Spiral Crochet Kippah
Posted by Avital Pinnick on February 16, 2012
I always keep a few mindless projects going (for those times when I don’t have two brain cells to rub together). I’m doing this in double crochet, although it results in a softer kippah than usual, because the spiral shows up better with a wider stripe. I’m using perle 8 cotton (medium blue and variegated orange) and a 1 mm crochet hook. I could have used a smaller hook for a tighter stitch but I don’t enjoy embedding sharp objects in my fingers while riding in moving vehicles.
Spiral Crochet Directions
Spiral crochet is quite easy but my brief instructions presume that you already know know how to make spiral in a single colour, starting from a central ring.
First colour: Chain 5, slip stitch to form ring. Chain 2 and work 5 double crochet in ring. Drop this colour, leaving a large loop so that the stitches don’t unravel.
Second colour: Slip stitch into ring, chain 2 and work 5 double crochet in ring. Work 2 double crochet on the 2 chain of the first colour. Continue working in the tops of the stitches of the first colour until you reach the loop of the first colour. Drop this colour, leaving a large loop so that the stitches don’t unravel.
First colour: Using the loop you left, work 2 double crochet on the 2 chain of the second colour. Continue working in the tops of the stitches of the second colour.
Remember to increase so that the center lies flat. It’s difficult to give precise instructions for increasing.
When you want to finish, try to have the colours on opposite sides of the kippah. Taper off each colour by working successively shorter stitches (e.g., 3 half double crochet, 3 single crochet, 3 slip stitch, fasten off).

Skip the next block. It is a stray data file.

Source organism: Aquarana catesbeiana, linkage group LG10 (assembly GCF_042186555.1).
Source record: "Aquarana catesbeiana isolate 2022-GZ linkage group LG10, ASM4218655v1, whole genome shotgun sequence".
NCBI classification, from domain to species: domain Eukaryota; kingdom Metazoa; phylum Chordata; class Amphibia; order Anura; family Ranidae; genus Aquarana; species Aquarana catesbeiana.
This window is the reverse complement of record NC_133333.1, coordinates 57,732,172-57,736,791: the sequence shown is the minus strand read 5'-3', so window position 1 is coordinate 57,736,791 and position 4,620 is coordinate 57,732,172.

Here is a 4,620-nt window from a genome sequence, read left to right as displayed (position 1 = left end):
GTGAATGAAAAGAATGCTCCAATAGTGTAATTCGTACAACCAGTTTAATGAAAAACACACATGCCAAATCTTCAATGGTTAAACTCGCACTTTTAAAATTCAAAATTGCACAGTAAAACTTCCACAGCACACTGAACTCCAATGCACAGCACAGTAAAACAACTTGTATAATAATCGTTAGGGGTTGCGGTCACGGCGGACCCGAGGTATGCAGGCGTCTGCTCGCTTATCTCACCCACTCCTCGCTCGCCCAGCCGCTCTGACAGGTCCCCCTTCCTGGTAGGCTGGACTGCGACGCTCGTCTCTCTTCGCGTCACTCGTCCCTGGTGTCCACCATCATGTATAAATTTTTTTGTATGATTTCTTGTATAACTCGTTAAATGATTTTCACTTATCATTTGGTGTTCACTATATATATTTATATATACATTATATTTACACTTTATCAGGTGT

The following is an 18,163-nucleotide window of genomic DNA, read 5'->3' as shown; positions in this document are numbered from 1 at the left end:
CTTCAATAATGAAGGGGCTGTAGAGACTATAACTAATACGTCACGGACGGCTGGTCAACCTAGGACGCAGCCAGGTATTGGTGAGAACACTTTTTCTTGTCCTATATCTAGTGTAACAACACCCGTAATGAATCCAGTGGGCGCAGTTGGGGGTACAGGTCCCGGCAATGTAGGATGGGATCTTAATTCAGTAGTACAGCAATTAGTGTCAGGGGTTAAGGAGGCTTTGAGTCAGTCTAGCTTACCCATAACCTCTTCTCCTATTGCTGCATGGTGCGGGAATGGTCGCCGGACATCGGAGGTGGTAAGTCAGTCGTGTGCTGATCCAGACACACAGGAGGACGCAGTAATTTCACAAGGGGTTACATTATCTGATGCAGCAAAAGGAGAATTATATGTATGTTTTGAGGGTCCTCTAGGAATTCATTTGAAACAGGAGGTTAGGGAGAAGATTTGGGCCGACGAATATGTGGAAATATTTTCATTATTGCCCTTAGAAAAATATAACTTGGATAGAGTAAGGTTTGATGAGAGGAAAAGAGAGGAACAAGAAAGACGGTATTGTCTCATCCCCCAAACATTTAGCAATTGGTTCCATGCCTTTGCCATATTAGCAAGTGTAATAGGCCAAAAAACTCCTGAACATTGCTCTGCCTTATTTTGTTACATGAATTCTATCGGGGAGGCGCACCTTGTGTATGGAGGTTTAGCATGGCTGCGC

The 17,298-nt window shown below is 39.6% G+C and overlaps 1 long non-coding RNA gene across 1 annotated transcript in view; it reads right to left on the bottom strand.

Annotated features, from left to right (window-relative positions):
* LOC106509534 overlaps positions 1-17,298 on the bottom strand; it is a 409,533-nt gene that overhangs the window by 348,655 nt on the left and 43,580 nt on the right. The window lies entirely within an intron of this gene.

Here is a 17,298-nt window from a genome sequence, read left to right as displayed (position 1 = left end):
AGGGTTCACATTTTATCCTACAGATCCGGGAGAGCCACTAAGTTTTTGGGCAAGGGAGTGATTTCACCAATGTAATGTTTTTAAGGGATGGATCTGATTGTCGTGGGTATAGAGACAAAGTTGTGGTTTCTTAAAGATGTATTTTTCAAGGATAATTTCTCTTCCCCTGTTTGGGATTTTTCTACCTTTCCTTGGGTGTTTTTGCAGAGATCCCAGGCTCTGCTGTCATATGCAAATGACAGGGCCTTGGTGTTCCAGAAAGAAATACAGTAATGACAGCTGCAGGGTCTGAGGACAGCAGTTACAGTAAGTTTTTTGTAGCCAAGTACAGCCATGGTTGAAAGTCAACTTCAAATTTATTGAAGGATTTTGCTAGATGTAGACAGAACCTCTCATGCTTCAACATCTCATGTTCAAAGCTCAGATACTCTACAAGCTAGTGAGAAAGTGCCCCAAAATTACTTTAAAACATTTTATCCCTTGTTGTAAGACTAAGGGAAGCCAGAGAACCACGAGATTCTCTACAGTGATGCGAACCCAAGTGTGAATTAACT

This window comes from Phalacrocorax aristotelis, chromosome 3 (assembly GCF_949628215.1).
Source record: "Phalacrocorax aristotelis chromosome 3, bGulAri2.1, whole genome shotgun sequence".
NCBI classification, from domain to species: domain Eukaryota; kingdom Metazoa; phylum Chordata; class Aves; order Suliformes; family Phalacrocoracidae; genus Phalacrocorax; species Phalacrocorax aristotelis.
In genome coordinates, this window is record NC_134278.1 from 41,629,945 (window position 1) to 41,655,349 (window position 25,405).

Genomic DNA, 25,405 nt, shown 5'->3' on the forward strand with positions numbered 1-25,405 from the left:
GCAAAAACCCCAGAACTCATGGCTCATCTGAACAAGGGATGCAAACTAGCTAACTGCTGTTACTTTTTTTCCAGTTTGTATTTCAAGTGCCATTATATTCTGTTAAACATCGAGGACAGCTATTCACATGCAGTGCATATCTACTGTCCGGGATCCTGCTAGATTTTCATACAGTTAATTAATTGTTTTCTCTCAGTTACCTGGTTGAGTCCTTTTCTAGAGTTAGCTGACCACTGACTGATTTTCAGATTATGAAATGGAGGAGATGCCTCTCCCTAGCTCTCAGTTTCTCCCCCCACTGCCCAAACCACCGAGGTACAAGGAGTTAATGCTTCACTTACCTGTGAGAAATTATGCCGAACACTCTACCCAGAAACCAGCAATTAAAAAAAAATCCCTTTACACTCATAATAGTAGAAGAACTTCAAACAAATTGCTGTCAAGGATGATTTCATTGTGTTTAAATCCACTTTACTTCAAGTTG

Here are a few that I made for my son, back in the day when he would wear almost anything I made.
The bar mitzvah kippah was done in a type of crochet intarsia. I didn’t carry the colours all the way around. When I finished a few stitches of a single colour, I carried the colour back over to the right (i.e., to the point where it would be required on the next round). I crocheted over the loose strand on the back. It’s easier to show in a diagram than words, so that will have to be the topic of a future blog posting.
Fair Isle Kippot
I made these two Fair Isle kippot when I had a lot more time on my hands. I made up the patterns as I went along, choosing small repeats so that they would be easy to fit into the number of stitches. I don’t have patterns for these. In any case, crocheted kippot are very difficult to write patterns because the number of stitches in each row is so dependent on one’s tension. So if you really want to try this, pick up a book of Fair Isle patterns, choose some geometric designs with very short repeats (say, 3-5 stitches) and a couple colours and just have fun!